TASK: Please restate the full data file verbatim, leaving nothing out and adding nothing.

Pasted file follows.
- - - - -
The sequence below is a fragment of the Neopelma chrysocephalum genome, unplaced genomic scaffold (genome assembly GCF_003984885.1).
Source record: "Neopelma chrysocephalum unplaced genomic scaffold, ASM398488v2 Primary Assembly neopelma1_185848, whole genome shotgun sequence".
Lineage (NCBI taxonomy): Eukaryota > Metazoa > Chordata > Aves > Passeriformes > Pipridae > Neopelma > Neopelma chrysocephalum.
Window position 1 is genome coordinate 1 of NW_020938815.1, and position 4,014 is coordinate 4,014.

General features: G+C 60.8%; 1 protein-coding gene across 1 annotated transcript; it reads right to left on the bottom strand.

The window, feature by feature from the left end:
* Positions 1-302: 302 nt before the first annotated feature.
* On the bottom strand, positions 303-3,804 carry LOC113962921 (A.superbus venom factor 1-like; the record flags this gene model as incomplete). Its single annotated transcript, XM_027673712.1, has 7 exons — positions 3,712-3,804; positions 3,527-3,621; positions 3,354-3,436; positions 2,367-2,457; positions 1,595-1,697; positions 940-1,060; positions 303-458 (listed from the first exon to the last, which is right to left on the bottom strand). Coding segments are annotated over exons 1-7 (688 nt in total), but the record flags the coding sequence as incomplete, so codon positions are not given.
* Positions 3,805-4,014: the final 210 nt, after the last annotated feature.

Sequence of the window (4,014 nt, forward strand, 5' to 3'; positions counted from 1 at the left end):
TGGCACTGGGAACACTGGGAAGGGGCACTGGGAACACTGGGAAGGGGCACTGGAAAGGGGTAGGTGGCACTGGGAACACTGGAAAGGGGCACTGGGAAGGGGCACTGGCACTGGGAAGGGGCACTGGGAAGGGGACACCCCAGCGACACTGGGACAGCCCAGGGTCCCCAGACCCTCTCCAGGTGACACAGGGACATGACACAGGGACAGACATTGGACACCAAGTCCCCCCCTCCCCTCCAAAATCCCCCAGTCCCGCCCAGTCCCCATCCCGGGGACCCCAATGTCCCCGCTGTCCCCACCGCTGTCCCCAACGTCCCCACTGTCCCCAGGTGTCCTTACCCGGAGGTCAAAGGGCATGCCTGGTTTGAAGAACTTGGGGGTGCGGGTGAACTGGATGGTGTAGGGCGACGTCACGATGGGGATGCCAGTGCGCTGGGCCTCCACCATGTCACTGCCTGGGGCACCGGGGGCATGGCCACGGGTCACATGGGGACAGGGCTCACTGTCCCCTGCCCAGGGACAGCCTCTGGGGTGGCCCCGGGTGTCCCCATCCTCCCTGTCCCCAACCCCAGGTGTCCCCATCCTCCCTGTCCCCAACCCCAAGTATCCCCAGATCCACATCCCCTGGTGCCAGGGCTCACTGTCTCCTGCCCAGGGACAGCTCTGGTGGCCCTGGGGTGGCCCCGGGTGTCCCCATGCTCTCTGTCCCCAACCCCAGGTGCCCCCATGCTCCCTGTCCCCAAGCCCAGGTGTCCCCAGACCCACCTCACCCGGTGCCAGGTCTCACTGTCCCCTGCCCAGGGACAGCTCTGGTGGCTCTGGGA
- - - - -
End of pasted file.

The sequence below is a fragment of the Neopelma chrysocephalum genome, unplaced genomic scaffold (genome assembly GCF_003984885.1).
Source record: "Neopelma chrysocephalum unplaced genomic scaffold, ASM398488v2 Primary Assembly neopelma1_185848, whole genome shotgun sequence".
Lineage (NCBI taxonomy): Eukaryota > Metazoa > Chordata > Aves > Passeriformes > Pipridae > Neopelma > Neopelma chrysocephalum.
Window position 1 is genome coordinate 1 of NW_020938815.1, and position 4,014 is coordinate 4,014.

General features: G+C 60.8%; 1 protein-coding gene across 1 annotated transcript; it reads right to left on the bottom strand.

The window, feature by feature from the left end:
* Positions 1-302: 302 nt before the first annotated feature.
* On the bottom strand, positions 303-3,804 carry LOC113962921 (A.superbus venom factor 1-like; the record flags this gene model as incomplete). Its single annotated transcript, XM_027673712.1, has 7 exons — positions 3,712-3,804; positions 3,527-3,621; positions 3,354-3,436; positions 2,367-2,457; positions 1,595-1,697; positions 940-1,060; positions 303-458 (listed from the first exon to the last, which is right to left on the bottom strand). Coding segments are annotated over exons 1-7 (688 nt in total), but the record flags the coding sequence as incomplete, so codon positions are not given.
* Positions 3,805-4,014: the final 210 nt, after the last annotated feature.

Sequence of the window (4,014 nt, forward strand, 5' to 3'; positions counted from 1 at the left end):
TGGCACTGGGAACACTGGGAAGGGGCACTGGGAACACTGGGAAGGGGCACTGGAAAGGGGTAGGTGGCACTGGGAACACTGGAAAGGGGCACTGGGAAGGGGCACTGGCACTGGGAAGGGGCACTGGGAAGGGGACACCCCAGCGACACTGGGACAGCCCAGGGTCCCCAGACCCTCTCCAGGTGACACAGGGACATGACACAGGGACAGACATTGGACACCAAGTCCCCCCCTCCCCTCCAAAATCCCCCAGTCCCGCCCAGTCCCCATCCCGGGGACCCCAATGTCCCCGCTGTCCCCACCGCTGTCCCCAACGTCCCCACTGTCCCCAGGTGTCCTTACCCGGAGGTCAAAGGGCATGCCTGGTTTGAAGAACTTGGGGGTGCGGGTGAACTGGATGGTGTAGGGCGACGTCACGATGGGGATGCCAGTGCGCTGGGCCTCCACCATGTCACTGCCTGGGGCACCGGGGGCATGGCCACGGGTCACATGGGGACAGGGCTCACTGTCCCCTGCCCAGGGACAGCCTCTGGGGTGGCCCCGGGTGTCCCCATCCTCCCTGTCCCCAACCCCAGGTGTCCCCATCCTCCCTGTCCCCAACCCCAAGTATCCCCAGATCCACATCCCCTGGTGCCAGGGCTCACTGTCTCCTGCCCAGGGACAGCTCTGGTGGCCCTGGGGTGGCCCCGGGTGTCCCCATGCTCTCTGTCCCCAACCCCAGGTGCCCCCATGCTCCCTGTCCCCAAGCCCAGGTGTCCCCAGACCCACCTCACCCGGTGCCAGGTCTCACTGTCCCCTGCCCAGGGACAGCTCTGGTGGCTCTGGGA